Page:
Legal writing jobs are among some of the highest-paid writing jobs out there.
While many require or benefit from a law degree, not all do. And you can land a legal writing job as long as you write well and have great legal research skills.
The world has moved a large portion of its workforce out of traditional offices. This means online and freelance legal writing jobs are available. But if you’re looking for a full-time salary with benefits, law firms are hiring as well.
This post will explain legal writing, give you an idea of the pay ranges to expect, and list 9 excellent legal writing jobs to look for right now.
You’re on your way to landing your next legal writing job.
What Is a Legal Writing Job?
A legal writing job is one in which you create any form of written material for the legal industry.
Many legal writing jobs are categorized as “technical writing.” This includes writing for legal analysis, briefs, contracts, and other legal documents.
What Does a Legal Writer Do?
When we hear the word “lawyer” we often conjure up images of Law & Order, The Good Wife, Perry Mason, or even Night Court. But plenty of lawyers handle legal issues without litigation.
Legal writers do research for the project at hand, then produce exceptional written content.
This includes more complicated documents, like legal briefs, or something as simple as a brochure at the front desk of a law firm (and anything in between).
Either way, it all involves legal writing.
How Much is an Average Legal Writing Salary?
There is a broad pay range for legal writing.
Part-time freelance work can be as little as $15/hr for simple editing and legal content creation.
A full-time job at a law firm can earn you over 6-figures for drafting briefs, contracts, and other legal documents. This typically requires a law degree.
As with most jobs, payment is based on the scope of work needed and the skills required. But an average legal writing salary is currently around $87,000/year.
You may be asking, what are the highest-paying writing jobs? Those will definitely require a law degree and be very technical in nature. Legal analysts and brief writers are often paid the most.
Big firms in cities like New York, San Francisco, and Chicago all have lawyers on staff whose only job is writing. No courtrooms, arguing with a judge or bringing a case before a jury required.
If you have your law degree and want to use it for writing, you could command well north of $100,000.
Are There Freelance Legal Writing Jobs?
Search “legal writer” on Fiverr and you’ll find over 800 services available. Upwork shows dozens of writers tagged as “Legal Writer” in their profiles, with nearly 1,000 total jobs completed.
There is clearly work available for the freelance legal writer.
Legal writer profiles have pay ranges from $25/hr to $200/hr. Take some time to peruse their profiles. See what they offer and for how much, then set your own price.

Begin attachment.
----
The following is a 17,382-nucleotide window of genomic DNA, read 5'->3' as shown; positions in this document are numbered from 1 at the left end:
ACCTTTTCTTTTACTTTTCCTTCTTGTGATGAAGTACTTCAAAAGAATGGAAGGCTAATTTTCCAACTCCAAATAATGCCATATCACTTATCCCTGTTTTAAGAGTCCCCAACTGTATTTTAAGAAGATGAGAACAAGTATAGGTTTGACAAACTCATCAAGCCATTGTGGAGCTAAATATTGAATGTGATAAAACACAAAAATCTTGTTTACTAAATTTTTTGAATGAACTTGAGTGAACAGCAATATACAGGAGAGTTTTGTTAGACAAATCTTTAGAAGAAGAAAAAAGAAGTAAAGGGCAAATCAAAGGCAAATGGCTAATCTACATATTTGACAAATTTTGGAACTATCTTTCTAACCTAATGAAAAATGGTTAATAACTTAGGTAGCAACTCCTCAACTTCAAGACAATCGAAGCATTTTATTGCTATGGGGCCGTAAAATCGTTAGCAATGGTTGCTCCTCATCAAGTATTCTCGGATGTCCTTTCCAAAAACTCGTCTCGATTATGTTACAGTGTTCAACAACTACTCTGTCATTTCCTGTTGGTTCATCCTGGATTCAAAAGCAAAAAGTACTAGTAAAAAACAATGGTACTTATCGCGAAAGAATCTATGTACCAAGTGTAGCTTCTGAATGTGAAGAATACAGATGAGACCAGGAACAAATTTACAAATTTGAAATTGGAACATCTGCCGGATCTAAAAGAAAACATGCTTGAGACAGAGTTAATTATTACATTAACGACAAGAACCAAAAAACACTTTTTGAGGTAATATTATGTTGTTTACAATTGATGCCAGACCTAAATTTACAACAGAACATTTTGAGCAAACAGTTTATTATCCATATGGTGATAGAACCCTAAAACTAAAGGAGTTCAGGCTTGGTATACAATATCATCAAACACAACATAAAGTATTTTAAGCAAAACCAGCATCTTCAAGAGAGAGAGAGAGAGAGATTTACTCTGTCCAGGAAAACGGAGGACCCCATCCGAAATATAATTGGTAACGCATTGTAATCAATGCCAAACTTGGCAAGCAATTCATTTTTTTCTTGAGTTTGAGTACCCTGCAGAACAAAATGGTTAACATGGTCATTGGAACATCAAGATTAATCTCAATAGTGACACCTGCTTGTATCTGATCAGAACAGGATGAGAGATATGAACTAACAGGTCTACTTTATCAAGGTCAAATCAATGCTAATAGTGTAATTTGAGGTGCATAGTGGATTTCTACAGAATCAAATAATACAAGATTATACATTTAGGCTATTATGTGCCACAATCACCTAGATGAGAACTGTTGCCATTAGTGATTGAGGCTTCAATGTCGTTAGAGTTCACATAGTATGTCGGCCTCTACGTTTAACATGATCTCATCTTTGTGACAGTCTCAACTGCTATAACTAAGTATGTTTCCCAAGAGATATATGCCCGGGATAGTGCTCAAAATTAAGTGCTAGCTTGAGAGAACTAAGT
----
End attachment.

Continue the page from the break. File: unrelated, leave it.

But Upwork and Fiverr aren’t the only places to find freelance work.
You’ll also find that Indeed, Zip Recruiter, and LinkedIn all have freelance legal writing jobs available.
The Top 9 Legal Writing Jobs
Legal writing jobs fall under one of two banners. Technical (or “tech”) writing will require more knowledge about the legal industry.
While not required in every instance, these legal writing jobs benefit from a law degree.
The first four jobs on our list are considered technical writing. The remaining five are non-technical, or less technical, in nature, and can be done by any freelancer with a command of the English language and strong research skills.
1. Legal Analysts
A legal analyst (sometimes called a “paralegal” or “legal assistant”) is familiar with laws and legal documents but does not have to be a licensed attorney.
They draft contracts, litigation filings, discovery material, legal memos, and other documents for a particular legal transaction or court case.
Legal analysts may also summarize case law, prepare news summaries, or analyze industry events for online legal information vendors.
2. Brief Writers
A legal brief is a document that argues why a case should be won or a motion granted. Briefs include the disputed issue, statement of facts, and supporting arguments.
As a brief writer, you will do research and create the briefs, motions, memorandums, and other legal documents for legal firms.
3. News Analysts or Legal Correspondents
A legal correspondent or news analyst will report on the latest developments in the legal industry that involve things of legal nature or criminal justice.
Correspondents typically report from a particular region or county, whereas a news analyst reports for a newspaper or broadcasting company.
4. Legal Editors
Legal editor jobs perform copyediting and content editing for a law firm or organization’s written materials. They are responsible to make sure all print and online documents meet the organization’s standards.
To be clear, this is NOT proofreading. Proofreading is more about catching typos, punctuation errors, and fixing grammar.